Healthcare providers in the United States are set to lose lifetime revenues of up to $305 billion within the next five years because of cyberattacks, according to a recent study conducted by management and technology services firm Accenture.
In its report, The $300 Billion Attack: The Revenue Risk and Human Impact of Healthcare Provider Cyber Security Inaction, Accenture said that in the next five years, one in 13 patients, or roughly 25 million individuals, will have their personal information, including financial or social security records, stolen from different technology systems.
Kaveh Safavi, Accenture's healthcare business managing director, explained that what most healthcare providers fail to appreciate is that many individuals will be forced to cover their own financial loss because of the illegal access of medical information.
Safavi pointed out that if these healthcare firms are complacent in keeping their patients' personal information safe, they would be at risk of significant patient and revenue losses.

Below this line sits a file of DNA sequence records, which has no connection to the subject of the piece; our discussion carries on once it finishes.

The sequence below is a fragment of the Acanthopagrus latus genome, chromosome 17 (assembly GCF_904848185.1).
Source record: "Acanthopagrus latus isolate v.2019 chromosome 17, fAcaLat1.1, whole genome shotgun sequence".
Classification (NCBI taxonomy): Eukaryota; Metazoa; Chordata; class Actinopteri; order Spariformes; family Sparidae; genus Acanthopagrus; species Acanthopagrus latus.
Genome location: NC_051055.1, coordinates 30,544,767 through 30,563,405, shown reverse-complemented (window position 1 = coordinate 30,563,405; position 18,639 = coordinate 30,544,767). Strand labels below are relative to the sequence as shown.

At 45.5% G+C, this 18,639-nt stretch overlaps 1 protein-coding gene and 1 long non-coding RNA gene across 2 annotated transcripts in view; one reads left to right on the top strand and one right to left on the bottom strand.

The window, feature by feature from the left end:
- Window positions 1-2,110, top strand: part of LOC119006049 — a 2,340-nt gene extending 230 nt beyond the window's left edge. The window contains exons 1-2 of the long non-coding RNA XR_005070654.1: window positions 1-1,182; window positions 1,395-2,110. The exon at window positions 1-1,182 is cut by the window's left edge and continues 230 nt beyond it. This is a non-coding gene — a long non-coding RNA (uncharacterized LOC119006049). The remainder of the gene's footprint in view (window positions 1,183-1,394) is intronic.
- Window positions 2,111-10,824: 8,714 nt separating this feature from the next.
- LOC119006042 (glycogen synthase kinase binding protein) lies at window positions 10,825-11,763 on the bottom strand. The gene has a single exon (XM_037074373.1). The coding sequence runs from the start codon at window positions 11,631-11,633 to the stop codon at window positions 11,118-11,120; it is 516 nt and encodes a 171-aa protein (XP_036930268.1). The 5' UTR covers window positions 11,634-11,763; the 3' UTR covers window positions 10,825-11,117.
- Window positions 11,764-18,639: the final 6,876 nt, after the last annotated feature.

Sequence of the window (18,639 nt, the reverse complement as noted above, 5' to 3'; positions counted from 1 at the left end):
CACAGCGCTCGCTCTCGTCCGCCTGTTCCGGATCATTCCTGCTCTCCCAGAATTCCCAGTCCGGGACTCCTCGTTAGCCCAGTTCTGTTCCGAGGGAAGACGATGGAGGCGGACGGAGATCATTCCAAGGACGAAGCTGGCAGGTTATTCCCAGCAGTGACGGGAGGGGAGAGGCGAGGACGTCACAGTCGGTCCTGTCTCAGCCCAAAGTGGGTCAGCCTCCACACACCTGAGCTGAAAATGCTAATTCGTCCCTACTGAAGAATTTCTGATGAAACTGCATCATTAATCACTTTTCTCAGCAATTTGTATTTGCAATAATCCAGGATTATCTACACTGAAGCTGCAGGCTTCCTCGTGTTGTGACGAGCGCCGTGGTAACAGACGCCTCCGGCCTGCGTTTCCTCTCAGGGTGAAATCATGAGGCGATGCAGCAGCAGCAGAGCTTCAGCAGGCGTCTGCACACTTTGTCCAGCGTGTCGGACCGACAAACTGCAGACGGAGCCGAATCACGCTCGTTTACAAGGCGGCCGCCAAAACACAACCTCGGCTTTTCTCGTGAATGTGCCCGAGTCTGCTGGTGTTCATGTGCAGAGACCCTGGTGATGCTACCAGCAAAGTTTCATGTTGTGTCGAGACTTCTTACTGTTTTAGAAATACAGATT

According to the U.S. health and human services department, close to 1.6 million Americans had their medical information illegally accessed from healthcare providers in 2014.
Compared to identity theft involved in illegal credit card use, where the card company is legally obligated to take responsibility for an account holder's losses beyond $50, medical identity theft victims often do not have automatic rights to have losses reimbursed.
The new report estimates that 25 percent of patients, or close to six million people, affected by breaches in healthcare-provider systems within the next five years will likely fall victim to medical identity theft as well.
Of the total number of affected individuals, one in six patients, or four million people, will be forced to cover out-of-pocket losses of about $56 billion in total within the same time period, according to Accenture.
The company said that proactively addressing cybersecurity issues can help healthcare providers prevent system breaches by as much as 53 percent. Accenture, however, pointed out that a significant discrepancy exists in how these healthcare firms are prepared enough to handle such inevitabilities.
"In the end, when a breach occurs, the goal is not to say 'what is our plan,' but, 'how is our plan working?'" Safavi added.
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